Title: The Perks of Being a Wallflower
Author: Stephen Chbosky
Publisher: MTV Books and Pocket Books
Charlie is a freshman.
And while he’s not the biggest geek in the school, he is by no means popular. Shy, introspective, intelligent beyond his years yet socially awkward, he is a wallflower, caught between trying to live his life and trying to run from it.
Charlie is attempting to navigate his way through uncharted territory: the world of first dates and mix tapes, family dramas and new friends; the world of sex, drugs, and The Rocky Horror Picture Show, when all one requires is that perfect song on that perfect drive to feel infinite. But he can’t stay on the sideline forever. Standing on the fringes of life offers a unique perspective. But there comes a time to see what it looks like from the dance floor.
The Perks of Being a Wallflower is a deeply affecting coming-of-age story that will spirit you back to those wild and poignant roller-coaster days known as growing up.
I know it’s practically a sin in the book blogging community, but I actually saw the movie of this book before I even considered reading it. And, when I decided to read it, I was quite nervous that it wouldn’t live up to the emotionally-devestating and powerful movie – but luckily, things worked out well and there were ways that this book seemed better than the movie. At least on an emotional-scale, I think this was a rare and amazing 5 star book for me.
I often had trouble reading more than 20 or so pages at once – not because I was bored or frustrated, but because I felt like that was all I could handle at a time emotionally. I’m not quite sure why – as I’ve already said, I’m definitely an emotional reader, but unless I’m dealing with a book where I’m crying too much and need a short break, I’ve never felt the need to spread a book out over at least a week in order to get through it. The story definitely seemed powerful and there were many different ways that I felt a connection with it, but I couldn’t quite put my finger on what it was about this book, but in a good way.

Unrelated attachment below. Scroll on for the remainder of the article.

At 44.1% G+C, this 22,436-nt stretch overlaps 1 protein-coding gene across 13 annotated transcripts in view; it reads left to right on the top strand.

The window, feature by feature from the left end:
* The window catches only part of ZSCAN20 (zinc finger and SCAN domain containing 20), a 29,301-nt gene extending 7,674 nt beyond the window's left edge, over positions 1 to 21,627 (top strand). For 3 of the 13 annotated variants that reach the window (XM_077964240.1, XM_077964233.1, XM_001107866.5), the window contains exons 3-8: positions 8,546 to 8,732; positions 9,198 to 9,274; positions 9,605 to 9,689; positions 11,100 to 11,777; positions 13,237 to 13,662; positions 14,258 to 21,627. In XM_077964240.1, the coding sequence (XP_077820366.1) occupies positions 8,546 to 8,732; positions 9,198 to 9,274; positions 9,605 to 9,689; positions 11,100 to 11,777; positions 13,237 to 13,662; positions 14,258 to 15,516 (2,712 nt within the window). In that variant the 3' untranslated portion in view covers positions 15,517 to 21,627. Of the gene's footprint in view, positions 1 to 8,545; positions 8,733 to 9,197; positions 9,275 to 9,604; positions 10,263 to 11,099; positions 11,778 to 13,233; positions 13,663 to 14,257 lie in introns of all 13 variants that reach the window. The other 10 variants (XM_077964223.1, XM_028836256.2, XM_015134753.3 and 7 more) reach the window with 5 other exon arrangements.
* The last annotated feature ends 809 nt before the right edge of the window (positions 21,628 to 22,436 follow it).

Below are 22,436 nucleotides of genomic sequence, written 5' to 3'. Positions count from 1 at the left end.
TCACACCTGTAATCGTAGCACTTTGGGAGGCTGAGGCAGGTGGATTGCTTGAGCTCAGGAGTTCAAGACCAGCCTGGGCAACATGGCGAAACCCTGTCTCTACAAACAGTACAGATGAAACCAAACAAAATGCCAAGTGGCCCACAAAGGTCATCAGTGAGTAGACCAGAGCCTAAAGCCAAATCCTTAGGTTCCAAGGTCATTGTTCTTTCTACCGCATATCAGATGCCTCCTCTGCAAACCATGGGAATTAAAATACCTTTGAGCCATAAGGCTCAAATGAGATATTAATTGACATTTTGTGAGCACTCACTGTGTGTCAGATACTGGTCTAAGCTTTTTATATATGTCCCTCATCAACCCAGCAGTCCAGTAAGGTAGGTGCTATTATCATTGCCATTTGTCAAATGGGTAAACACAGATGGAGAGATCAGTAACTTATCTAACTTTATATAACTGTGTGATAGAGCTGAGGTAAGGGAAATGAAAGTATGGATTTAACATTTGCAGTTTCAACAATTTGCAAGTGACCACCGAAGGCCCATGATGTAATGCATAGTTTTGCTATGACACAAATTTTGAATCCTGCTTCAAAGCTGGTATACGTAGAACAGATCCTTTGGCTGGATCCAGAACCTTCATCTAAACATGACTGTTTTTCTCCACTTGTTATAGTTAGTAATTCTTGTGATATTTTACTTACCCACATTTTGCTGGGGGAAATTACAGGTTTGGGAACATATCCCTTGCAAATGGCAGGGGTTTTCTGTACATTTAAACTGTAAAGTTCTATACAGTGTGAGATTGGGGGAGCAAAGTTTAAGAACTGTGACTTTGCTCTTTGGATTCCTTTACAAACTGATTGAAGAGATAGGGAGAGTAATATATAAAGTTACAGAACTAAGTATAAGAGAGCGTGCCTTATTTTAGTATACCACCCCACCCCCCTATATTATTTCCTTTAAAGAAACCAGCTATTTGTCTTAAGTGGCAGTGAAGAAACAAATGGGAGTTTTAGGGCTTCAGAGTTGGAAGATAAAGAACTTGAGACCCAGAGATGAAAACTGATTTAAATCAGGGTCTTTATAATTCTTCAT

The voice just seemed so genuine in this book. It’s all letters to a mysterious friend that we never learn the identity of (unless I missed something), written by the titular wallflower, Charlie. Oftentimes male YA narrators can be unrealistic or the type of people whose head you don’t want to be in. Charlie’s head can be a little uncomfortable to be in – he is a young teenage boy, after all – but he’s also a sensitive and intriguing person, so I never felt that I needed to get out of his head and see the story from another perspective.
One of my favorite differences bout this book is the bigger role Charlie’s family plays. In the movie, I feel like there was more of a focus on Charlie’s new friends, which makes sense for the movie, but it was definitely nice to see his family’s role expanded upon in the original source. My favorite family member was definitely Charlie’s unnamed sister and the relationship between the two. His sister wasn’t a perfect person, but she was very interesting and complex and complicated. I really wish her role could have been bigger in the movie. Some things made the transition – her unhealthy romantic relationship, her relationship with Charlie – but a lot of things didn’t, which is a shame but understandable when you’re trying to create a movie where her character isn’t one of the main ones.
I feel like I should have more to say about this book, but I really don’t. I thought it was amazing and left a big impact on me, but not in a way that I can really express in a review. I’m so glad that the author was able to make a movie that’s genuine and faithful to his book, but some things weren’t able to remain in the adaptation, so I’m glad I took a chance and read the book.